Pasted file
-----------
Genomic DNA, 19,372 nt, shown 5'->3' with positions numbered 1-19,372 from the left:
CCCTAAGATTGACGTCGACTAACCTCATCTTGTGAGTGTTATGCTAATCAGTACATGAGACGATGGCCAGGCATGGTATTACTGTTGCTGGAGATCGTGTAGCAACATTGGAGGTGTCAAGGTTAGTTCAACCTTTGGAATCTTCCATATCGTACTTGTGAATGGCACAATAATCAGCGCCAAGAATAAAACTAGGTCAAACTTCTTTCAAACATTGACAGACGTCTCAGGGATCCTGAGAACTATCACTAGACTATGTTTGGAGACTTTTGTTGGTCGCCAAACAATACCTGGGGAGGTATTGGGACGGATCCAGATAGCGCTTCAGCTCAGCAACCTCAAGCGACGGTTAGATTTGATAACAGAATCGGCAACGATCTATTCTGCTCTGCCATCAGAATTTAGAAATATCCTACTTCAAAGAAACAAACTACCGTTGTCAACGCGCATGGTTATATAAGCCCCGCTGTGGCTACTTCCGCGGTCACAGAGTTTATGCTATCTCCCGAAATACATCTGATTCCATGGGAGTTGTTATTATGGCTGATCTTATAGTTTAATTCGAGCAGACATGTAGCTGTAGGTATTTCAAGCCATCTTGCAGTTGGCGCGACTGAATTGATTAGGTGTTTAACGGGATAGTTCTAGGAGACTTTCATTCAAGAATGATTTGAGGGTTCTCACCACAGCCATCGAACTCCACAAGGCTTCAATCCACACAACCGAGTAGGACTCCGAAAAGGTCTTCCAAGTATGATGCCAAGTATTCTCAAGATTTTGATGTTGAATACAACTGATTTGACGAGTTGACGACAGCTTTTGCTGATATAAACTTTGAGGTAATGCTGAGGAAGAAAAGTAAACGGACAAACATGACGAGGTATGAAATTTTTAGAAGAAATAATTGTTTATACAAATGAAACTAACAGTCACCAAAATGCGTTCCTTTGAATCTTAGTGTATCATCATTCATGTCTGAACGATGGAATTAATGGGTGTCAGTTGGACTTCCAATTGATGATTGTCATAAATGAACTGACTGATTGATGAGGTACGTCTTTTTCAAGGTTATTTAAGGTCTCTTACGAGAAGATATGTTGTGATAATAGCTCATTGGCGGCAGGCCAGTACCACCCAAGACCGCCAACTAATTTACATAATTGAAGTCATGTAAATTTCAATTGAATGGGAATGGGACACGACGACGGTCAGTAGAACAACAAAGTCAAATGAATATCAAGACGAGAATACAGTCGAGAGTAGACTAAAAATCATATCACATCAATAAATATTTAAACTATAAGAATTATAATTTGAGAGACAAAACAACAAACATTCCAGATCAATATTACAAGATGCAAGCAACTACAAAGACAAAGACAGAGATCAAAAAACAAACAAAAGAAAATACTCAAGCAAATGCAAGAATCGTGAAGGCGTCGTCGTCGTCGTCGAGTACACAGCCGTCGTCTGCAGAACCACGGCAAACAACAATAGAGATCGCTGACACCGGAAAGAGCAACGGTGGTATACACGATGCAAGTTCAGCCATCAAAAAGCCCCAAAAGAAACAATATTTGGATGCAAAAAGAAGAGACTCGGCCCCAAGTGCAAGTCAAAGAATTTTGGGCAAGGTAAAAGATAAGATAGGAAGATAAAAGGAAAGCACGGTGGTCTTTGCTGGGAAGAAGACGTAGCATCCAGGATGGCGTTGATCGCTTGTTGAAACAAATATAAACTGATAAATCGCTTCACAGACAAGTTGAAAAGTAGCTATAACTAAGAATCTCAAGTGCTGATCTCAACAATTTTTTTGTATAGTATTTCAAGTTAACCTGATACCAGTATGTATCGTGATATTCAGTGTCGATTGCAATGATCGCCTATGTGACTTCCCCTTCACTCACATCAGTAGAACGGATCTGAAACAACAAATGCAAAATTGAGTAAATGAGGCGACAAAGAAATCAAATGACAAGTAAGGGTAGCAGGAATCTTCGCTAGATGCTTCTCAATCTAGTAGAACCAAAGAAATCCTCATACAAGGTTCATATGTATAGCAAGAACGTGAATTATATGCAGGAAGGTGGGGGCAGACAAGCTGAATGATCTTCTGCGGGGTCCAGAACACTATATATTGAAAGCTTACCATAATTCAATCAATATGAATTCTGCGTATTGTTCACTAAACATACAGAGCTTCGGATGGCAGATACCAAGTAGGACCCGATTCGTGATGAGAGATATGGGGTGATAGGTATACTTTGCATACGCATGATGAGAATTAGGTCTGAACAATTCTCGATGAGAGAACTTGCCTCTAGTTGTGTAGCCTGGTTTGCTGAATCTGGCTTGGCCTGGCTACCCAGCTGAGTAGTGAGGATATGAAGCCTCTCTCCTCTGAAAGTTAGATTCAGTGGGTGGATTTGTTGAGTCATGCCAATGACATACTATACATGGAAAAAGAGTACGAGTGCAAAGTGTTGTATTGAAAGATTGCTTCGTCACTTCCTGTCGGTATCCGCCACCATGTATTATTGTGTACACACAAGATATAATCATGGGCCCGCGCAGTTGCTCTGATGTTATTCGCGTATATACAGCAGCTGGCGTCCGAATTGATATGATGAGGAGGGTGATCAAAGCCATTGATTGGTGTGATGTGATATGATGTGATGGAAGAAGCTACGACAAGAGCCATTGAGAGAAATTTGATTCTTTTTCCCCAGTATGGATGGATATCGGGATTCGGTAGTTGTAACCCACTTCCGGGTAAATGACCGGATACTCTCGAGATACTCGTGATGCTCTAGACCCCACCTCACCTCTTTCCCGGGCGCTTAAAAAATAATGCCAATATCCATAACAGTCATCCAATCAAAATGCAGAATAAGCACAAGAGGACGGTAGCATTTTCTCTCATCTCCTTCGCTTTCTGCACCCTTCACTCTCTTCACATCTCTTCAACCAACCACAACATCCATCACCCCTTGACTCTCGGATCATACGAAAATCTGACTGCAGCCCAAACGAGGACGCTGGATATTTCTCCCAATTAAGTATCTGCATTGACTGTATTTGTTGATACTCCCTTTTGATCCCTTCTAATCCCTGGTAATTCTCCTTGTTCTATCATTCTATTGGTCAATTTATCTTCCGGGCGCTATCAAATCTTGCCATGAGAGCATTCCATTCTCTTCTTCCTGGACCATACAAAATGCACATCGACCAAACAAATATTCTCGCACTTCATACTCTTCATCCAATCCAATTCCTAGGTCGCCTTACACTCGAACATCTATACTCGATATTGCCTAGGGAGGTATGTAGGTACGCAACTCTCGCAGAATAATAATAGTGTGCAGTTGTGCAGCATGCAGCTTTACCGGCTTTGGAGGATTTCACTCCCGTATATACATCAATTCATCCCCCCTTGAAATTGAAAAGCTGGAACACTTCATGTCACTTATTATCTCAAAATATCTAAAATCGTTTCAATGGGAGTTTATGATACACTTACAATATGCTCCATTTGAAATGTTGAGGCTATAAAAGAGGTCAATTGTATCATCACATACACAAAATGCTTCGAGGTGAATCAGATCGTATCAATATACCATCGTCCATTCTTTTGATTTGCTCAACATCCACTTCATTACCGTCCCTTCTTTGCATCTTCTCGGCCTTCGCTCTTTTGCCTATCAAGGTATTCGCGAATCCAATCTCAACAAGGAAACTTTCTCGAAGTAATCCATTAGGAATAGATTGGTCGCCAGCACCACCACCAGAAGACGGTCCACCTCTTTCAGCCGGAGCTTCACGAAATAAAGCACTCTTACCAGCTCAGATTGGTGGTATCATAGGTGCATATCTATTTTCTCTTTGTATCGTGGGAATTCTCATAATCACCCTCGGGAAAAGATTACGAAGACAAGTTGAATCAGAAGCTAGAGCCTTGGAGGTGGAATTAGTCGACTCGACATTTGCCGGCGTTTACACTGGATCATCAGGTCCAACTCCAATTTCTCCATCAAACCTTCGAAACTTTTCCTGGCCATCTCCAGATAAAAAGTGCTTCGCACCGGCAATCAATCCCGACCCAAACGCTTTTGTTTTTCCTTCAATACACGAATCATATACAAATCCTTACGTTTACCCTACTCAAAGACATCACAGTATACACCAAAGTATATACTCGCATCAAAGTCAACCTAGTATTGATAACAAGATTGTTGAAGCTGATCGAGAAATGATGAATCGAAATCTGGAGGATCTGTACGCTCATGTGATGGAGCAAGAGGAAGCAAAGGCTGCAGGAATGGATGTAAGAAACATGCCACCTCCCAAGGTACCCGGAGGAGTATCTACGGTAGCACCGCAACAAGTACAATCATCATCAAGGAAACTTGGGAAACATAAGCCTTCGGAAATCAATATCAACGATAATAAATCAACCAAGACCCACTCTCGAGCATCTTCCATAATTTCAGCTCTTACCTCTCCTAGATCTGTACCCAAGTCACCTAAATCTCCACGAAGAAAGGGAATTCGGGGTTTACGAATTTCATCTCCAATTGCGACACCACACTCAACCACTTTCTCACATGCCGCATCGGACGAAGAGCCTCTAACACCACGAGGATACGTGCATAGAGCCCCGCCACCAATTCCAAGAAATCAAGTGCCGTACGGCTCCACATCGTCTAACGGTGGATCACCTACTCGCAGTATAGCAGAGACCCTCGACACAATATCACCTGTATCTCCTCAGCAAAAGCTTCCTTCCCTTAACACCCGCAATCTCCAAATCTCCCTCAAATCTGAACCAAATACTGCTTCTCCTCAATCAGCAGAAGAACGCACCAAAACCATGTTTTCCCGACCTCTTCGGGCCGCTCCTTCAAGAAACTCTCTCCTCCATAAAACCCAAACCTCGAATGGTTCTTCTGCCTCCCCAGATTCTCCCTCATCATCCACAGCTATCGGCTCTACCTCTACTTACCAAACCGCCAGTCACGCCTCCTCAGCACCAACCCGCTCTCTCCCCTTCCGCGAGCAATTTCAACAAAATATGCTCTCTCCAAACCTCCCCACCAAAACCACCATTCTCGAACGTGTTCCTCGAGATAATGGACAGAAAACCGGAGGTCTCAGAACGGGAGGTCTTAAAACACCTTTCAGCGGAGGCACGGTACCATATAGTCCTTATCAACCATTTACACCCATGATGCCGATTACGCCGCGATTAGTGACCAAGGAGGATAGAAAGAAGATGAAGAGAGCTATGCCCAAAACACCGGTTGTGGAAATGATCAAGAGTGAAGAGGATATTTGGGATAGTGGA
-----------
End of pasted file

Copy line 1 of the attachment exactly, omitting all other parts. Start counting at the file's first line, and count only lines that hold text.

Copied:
Genomic DNA, 19,372 nt, shown 5'->3' with positions numbered 1-19,372 from the left: